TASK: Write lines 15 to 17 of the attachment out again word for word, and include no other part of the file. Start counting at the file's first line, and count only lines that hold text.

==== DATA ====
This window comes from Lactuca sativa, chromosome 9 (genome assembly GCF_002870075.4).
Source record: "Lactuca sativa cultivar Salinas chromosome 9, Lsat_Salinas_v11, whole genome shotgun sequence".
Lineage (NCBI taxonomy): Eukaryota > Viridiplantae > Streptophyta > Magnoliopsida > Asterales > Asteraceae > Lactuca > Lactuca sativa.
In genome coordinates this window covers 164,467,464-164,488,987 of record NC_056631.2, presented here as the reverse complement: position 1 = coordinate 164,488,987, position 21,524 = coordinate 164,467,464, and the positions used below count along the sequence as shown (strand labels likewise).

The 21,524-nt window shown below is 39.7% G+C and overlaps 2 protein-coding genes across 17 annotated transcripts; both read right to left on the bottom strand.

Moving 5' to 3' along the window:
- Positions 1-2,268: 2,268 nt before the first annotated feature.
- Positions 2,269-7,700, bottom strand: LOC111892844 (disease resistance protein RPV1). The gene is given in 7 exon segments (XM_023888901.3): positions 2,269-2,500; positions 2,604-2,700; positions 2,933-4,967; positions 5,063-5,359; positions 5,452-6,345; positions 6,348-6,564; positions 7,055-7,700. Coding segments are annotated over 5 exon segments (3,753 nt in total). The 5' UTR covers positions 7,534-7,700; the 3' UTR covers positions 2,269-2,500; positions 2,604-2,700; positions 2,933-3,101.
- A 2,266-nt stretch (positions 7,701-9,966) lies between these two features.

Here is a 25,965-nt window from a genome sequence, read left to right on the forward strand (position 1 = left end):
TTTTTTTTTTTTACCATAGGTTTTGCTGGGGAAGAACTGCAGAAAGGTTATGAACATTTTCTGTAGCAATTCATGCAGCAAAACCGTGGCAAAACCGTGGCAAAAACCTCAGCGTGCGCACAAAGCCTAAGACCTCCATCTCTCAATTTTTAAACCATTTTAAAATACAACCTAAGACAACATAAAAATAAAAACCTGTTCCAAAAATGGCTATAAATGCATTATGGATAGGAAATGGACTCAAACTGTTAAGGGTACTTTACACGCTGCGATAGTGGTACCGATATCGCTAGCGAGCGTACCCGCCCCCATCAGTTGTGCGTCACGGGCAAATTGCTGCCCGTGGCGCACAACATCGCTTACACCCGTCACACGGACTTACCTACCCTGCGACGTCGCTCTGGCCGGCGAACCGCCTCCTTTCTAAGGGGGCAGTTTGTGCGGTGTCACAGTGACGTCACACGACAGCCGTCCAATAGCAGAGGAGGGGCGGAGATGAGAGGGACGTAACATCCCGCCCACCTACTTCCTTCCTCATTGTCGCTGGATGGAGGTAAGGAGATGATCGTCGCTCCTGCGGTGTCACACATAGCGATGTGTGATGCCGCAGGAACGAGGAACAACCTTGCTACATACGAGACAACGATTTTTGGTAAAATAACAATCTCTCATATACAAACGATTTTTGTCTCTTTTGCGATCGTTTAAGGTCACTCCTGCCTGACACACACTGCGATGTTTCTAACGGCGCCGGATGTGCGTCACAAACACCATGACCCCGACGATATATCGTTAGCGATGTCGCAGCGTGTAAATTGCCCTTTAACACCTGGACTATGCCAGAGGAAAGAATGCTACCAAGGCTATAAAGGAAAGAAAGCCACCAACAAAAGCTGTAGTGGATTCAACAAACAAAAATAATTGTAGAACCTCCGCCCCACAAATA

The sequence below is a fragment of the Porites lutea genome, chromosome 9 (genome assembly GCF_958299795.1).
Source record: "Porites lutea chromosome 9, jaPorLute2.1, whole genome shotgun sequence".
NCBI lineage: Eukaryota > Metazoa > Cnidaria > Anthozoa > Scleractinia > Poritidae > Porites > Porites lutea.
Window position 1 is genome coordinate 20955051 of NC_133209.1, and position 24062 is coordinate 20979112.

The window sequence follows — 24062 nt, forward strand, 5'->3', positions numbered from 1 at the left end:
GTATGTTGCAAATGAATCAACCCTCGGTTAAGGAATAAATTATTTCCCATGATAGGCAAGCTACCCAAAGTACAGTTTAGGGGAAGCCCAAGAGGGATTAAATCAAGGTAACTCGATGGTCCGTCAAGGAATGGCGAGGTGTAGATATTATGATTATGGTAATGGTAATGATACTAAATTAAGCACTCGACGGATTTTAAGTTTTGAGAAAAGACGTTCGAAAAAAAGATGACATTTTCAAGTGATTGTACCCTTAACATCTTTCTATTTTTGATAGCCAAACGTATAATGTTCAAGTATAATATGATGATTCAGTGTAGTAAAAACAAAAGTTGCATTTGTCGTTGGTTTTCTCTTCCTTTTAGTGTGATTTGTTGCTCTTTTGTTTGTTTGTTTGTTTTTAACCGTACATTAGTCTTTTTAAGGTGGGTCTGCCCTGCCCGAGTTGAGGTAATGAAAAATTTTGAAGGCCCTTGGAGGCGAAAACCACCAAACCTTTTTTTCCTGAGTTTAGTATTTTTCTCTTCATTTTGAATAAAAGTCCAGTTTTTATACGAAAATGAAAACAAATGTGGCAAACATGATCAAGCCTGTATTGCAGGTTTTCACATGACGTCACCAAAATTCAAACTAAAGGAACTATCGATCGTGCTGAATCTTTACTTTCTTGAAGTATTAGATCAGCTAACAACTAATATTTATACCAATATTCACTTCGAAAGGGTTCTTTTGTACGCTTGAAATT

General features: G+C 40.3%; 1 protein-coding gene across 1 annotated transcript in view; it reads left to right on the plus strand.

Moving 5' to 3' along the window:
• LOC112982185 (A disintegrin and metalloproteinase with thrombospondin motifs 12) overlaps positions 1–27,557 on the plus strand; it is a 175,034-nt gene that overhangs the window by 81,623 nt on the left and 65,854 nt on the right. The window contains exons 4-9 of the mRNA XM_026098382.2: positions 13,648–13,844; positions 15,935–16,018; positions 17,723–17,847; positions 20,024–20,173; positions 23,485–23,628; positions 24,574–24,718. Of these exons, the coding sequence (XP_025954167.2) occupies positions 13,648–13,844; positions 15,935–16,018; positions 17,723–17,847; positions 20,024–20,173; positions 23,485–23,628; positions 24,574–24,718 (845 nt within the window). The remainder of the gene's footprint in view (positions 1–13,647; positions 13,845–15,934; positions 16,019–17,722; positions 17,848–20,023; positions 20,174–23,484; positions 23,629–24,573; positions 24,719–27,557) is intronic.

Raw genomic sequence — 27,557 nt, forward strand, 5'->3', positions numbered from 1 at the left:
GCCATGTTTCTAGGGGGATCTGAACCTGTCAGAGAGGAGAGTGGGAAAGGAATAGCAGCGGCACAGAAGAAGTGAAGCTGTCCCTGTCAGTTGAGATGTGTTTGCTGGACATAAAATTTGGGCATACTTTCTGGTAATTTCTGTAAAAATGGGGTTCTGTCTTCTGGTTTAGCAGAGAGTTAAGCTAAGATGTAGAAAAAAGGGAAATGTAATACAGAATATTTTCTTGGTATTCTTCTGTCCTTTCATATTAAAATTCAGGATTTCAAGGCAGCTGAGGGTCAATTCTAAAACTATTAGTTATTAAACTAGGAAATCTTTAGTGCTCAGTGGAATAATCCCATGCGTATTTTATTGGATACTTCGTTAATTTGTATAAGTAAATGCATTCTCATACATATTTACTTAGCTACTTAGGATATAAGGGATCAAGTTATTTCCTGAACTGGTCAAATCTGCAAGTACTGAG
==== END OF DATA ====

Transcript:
Window position 1 is genome coordinate 20955051 of NC_133209.1, and position 24062 is coordinate 20979112.

The window sequence follows — 24062 nt, forward strand, 5'->3', positions numbered from 1 at the left end:
GTATGTTGCAAATGAATCAACCCTCGGTTAAGGAATAAATTATTTCCCATGATAGGCAAGCTACCCAAAGTACAGTTTAGGGGAAGCCCAAGAGGGATTAAATCAAGGTAACTCGATGGTCCGTCAAGGAATGGCGAGGTGTAGATATTATGATTATGGTAATGGTAATGATACTAAATTAAGCACTCGACGGATTTTAAGTTTTGAGAAAAGACGTTCGAAAAAAAGATGACATTTTCAAGTGATTGTACCCTTAACATCTTTCTATTTTTGATAGCCAAACGTATAATGTTCAAGTATAATATGATGATTCAGTGTAGTAAAAACAAAAGTTGCATTTGTCGTTGGTTTTCTCTTCCTTTTAGTGTGATTTGTTGCTCTTTTGTTTGTTTGTTTGTTTTTAACCGTACATTAGTCTTTTTAAGGTGGGTCTGCCCTGCCCGAGTTGAGGTAATGAAAAATTTTGAAGGCCCTTGGAGGCGAAAACCACCAAACCTTTTTTTCCTGAGTTTAGTATTTTTCTCTTCATTTTGAATAAAAGTCCAGTTTTTATACGAAAATGAAAACAAATGTGGCAAACATGATCAAGCCTGTATTGCAGGTTTTCACATGACGTCACCAAAATTCAAACTAAAGGAACTATCGATCGTGCTGAATCTTTACTTTCTTGAAGTATTAGATCAGCTAACAACTAATATTTATACCAATATTCACTTCGAAAGGGTTCTTTTGTACGCTTGAAATT